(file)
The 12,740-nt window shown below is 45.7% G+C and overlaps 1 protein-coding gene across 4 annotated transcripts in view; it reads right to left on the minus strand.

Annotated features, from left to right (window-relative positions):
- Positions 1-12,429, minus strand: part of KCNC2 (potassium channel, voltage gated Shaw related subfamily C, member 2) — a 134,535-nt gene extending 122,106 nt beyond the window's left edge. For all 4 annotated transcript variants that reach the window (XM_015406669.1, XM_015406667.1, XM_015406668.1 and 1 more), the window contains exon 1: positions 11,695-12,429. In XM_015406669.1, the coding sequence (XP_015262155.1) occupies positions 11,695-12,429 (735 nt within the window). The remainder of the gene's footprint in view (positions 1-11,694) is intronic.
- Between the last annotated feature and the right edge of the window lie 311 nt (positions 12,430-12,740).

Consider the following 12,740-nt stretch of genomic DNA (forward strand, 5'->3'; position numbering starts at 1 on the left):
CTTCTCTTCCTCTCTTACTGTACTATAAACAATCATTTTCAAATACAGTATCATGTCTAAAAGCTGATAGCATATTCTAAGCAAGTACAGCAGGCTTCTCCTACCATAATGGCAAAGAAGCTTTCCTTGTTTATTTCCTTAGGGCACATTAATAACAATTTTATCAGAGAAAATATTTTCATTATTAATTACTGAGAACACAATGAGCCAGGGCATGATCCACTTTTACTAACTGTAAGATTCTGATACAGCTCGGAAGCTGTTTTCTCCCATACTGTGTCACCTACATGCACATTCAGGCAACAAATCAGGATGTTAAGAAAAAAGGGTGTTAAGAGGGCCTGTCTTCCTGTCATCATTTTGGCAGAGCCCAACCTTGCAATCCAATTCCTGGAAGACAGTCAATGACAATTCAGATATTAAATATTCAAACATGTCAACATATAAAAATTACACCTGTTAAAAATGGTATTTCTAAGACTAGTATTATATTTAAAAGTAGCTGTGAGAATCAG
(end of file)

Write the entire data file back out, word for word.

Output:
The 12,740-nt window shown below is 45.7% G+C and overlaps 1 protein-coding gene across 4 annotated transcripts in view; it reads right to left on the minus strand.

Annotated features, from left to right (window-relative positions):
- Positions 1-12,429, minus strand: part of KCNC2 (potassium channel, voltage gated Shaw related subfamily C, member 2) — a 134,535-nt gene extending 122,106 nt beyond the window's left edge. For all 4 annotated transcript variants that reach the window (XM_015406669.1, XM_015406667.1, XM_015406668.1 and 1 more), the window contains exon 1: positions 11,695-12,429. In XM_015406669.1, the coding sequence (XP_015262155.1) occupies positions 11,695-12,429 (735 nt within the window). The remainder of the gene's footprint in view (positions 1-11,694) is intronic.
- Between the last annotated feature and the right edge of the window lie 311 nt (positions 12,430-12,740).

Consider the following 12,740-nt stretch of genomic DNA (forward strand, 5'->3'; position numbering starts at 1 on the left):
CTTCTCTTCCTCTCTTACTGTACTATAAACAATCATTTTCAAATACAGTATCATGTCTAAAAGCTGATAGCATATTCTAAGCAAGTACAGCAGGCTTCTCCTACCATAATGGCAAAGAAGCTTTCCTTGTTTATTTCCTTAGGGCACATTAATAACAATTTTATCAGAGAAAATATTTTCATTATTAATTACTGAGAACACAATGAGCCAGGGCATGATCCACTTTTACTAACTGTAAGATTCTGATACAGCTCGGAAGCTGTTTTCTCCCATACTGTGTCACCTACATGCACATTCAGGCAACAAATCAGGATGTTAAGAAAAAAGGGTGTTAAGAGGGCCTGTCTTCCTGTCATCATTTTGGCAGAGCCCAACCTTGCAATCCAATTCCTGGAAGACAGTCAATGACAATTCAGATATTAAATATTCAAACATGTCAACATATAAAAATTACACCTGTTAAAAATGGTATTTCTAAGACTAGTATTATATTTAAAAGTAGCTGTGAGAATCAG